Poetry competition on stage Saturday at Ron Robinson Theater

Verse and performance take center stage Saturday during the state finals of Arkansas Poetry Out Loud, a statewide poetry recitation competition, at Ron Robinson Theater in Little Rock.

High school students from 10 schools from across the state will compete for a chance to represent Arkansas at the national competition in Washington this spring where the grand prize is $20,000.

Matthew Greenhill, a 19-year-old senior at the Arkansas School for the Blind and Vision Impaired in Little Rock, will be among the competitors on Saturday. He also competed last year and was a runner-up to eventual champ Drew Pirtle of the Arkansas School for Mathematics, Sciences and the Arts.

"I like that I can use poetry to express emotions," he said in a email interview, adding that he plans to recite "In Heaven" by Stephen Crane, "The Collar" by George Herbert and Ada Lemone's "How to Triumph Like a Girl" on Saturday.

Alisha Allred is Greenhill's teacher.

"He lost his vision recently, and he has had to overcome many obstacles over the last couple of years," she said in an email. "He has begun to learn Braille and has persevered through any struggle with a smile. ... . He tells me all the time that he is so glad that he had to participate in this event in the beginning because it has really helped his public speaking skills while having a blast learning and reciting poetry."

Arkansas Poetry Out Loud is presented by by the Arkansas Arts Council along with Arkansas Heritage, a division of the Arkansas Department of Parks, Heritage and Tourism. The program is in partnership with the National Endowment for the Arts, Poetry Foundation and high schools.

Matt Boyce is the education programs manager for the arts council and oversees the Poetry Out Loud program. The council provides teaching artists and poets to visit schools and present workshops.

"This year alone we've served about 2,000 students," Boyce said. Ten of the schools held Poetry Out Loud competitions and the winners advanced to the state round.

Judges will assess the students on "physical presence, voice and articulation, their understanding of the poems and their overall performance," Boyce said. "It's not just about reciting the words, it's about gesturing, dramatic appropriateness and understanding these poets' words."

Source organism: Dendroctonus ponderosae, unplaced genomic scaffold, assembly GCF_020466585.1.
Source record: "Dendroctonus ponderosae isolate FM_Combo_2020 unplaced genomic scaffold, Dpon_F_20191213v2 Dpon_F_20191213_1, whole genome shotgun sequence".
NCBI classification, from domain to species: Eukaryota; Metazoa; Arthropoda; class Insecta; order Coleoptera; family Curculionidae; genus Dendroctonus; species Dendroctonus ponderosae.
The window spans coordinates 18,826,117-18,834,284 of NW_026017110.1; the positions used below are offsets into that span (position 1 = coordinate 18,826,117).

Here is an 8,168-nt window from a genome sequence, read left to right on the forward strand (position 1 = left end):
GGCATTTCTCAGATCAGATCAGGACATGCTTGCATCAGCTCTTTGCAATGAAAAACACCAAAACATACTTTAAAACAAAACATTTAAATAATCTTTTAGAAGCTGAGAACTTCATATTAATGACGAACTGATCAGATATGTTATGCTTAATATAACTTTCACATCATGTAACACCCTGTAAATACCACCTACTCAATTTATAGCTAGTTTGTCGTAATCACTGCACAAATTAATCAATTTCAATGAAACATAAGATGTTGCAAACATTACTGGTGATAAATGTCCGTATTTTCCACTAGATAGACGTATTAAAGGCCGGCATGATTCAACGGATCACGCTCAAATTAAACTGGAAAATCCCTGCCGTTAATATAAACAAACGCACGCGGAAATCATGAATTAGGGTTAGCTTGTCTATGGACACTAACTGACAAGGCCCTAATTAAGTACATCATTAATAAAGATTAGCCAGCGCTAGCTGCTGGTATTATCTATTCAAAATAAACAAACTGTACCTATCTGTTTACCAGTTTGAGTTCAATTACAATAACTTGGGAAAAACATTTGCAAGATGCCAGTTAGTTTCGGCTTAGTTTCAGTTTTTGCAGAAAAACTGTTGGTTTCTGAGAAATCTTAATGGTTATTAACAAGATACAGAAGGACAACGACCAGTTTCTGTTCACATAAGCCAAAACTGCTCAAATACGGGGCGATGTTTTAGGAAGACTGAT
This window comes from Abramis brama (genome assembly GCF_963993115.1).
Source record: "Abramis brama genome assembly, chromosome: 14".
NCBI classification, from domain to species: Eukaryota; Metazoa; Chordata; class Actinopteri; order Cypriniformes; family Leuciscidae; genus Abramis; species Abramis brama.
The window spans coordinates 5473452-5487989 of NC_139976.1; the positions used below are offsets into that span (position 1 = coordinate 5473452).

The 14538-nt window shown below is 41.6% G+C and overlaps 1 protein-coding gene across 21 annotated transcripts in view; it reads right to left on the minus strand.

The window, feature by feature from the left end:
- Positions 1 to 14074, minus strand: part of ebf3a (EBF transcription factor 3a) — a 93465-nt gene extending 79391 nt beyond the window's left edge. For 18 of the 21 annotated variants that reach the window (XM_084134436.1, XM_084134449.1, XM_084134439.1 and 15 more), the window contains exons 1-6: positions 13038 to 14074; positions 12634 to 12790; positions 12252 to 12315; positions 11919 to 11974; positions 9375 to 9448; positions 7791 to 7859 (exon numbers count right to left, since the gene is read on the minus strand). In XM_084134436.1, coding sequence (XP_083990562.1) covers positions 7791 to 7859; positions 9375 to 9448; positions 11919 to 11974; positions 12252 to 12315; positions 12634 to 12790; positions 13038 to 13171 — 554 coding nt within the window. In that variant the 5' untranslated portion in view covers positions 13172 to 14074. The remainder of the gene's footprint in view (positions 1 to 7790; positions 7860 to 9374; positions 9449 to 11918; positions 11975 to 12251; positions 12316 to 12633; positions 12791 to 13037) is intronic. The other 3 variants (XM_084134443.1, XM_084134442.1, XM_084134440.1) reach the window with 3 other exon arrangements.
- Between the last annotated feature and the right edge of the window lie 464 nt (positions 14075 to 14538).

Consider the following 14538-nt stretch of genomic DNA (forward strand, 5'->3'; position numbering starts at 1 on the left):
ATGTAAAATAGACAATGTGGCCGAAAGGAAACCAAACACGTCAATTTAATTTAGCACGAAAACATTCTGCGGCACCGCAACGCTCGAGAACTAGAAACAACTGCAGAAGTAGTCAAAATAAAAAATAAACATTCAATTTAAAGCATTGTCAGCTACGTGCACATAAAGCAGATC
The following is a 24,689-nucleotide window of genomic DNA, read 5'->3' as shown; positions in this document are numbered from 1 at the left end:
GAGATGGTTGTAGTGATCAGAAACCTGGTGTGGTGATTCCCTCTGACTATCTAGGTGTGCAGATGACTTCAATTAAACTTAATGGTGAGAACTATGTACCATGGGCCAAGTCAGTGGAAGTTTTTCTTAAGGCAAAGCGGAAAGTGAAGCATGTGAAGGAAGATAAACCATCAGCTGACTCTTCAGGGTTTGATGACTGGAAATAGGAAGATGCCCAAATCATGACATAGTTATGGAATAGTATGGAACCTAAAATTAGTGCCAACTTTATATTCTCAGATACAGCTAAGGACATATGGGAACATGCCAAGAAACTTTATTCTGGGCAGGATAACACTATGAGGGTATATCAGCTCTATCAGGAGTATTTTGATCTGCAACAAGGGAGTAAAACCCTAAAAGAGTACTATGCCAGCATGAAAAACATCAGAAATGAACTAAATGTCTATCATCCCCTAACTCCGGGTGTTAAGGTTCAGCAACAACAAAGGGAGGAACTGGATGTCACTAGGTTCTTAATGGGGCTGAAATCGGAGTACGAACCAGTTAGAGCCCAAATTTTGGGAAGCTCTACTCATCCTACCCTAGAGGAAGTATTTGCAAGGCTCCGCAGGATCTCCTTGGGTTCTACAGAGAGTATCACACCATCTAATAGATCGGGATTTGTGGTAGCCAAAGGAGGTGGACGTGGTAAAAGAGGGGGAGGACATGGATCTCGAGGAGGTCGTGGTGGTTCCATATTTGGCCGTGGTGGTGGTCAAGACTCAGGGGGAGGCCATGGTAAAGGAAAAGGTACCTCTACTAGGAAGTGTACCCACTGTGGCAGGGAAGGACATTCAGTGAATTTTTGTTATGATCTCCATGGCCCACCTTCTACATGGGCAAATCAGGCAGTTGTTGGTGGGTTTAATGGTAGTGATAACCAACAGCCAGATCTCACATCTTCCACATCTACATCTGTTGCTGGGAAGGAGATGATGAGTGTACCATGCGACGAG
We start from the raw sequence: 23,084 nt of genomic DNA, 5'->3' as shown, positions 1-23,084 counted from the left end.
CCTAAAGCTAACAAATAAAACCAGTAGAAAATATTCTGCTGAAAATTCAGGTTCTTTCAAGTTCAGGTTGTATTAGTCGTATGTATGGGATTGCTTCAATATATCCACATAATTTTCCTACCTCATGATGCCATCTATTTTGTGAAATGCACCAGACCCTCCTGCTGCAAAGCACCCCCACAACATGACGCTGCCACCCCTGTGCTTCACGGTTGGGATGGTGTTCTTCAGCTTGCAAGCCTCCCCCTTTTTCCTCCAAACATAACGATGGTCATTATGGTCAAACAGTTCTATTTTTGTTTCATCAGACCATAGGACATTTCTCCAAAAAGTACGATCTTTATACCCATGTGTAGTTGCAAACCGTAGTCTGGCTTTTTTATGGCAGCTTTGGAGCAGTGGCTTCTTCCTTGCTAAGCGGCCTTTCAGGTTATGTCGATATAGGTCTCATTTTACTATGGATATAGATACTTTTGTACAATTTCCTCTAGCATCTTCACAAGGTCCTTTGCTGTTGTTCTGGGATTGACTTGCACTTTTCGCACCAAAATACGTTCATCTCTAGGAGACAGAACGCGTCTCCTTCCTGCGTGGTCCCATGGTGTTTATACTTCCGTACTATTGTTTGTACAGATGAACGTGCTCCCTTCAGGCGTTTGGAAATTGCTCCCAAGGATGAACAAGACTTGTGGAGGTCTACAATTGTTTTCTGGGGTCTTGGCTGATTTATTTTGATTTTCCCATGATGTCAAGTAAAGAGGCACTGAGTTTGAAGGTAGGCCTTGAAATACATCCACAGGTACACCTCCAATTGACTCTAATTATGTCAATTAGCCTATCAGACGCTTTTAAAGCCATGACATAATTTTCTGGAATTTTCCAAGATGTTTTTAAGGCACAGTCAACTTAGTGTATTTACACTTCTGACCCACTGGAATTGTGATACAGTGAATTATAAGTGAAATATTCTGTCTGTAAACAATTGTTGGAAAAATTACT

Hosting Saturday's contest, which is free to the public, will be Little Rock Poet Laureate Leron McAdoo. There will also be music and free lunch provided by Rx Catering, Boyce said.

First-time attendees can expect "a show," Boyce added. "Leron is really enthusiastic, and we will have musicians in between students reciting. It's really amazing to watch these kids recite these words that might be from 400 years ago or four years ago. There is such an array of poems. There will be something for everybody."

Allred, who teaches sixth-grade science, math and English and seventh-grade science, says the program can serve as a catalyst for students who might not have paid much attention to poetry and poets.

"A lot of students do not realize they even like poetry until this event takes place at our school, and I have had some students really get into it and enjoy it. We make connections to different things in the real-world that contributes to poetry.''

Last year Greenhill won a $100 gift card at the state finals and the school for the blind won $200 for poetry materials. He's not planning on anything outrageous should he make it to the national championship and win the $20,000 grand prize.

"If I won, I would save up the money for my future," he said.

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Arkansas Poetry Out Loud

  • 10:45 a.m. Saturday, Ron Robinson Theater, 100 River Market St., Little Rock
  • Admission: Free
  • (501) 324-9150
  • arkansasarts.org

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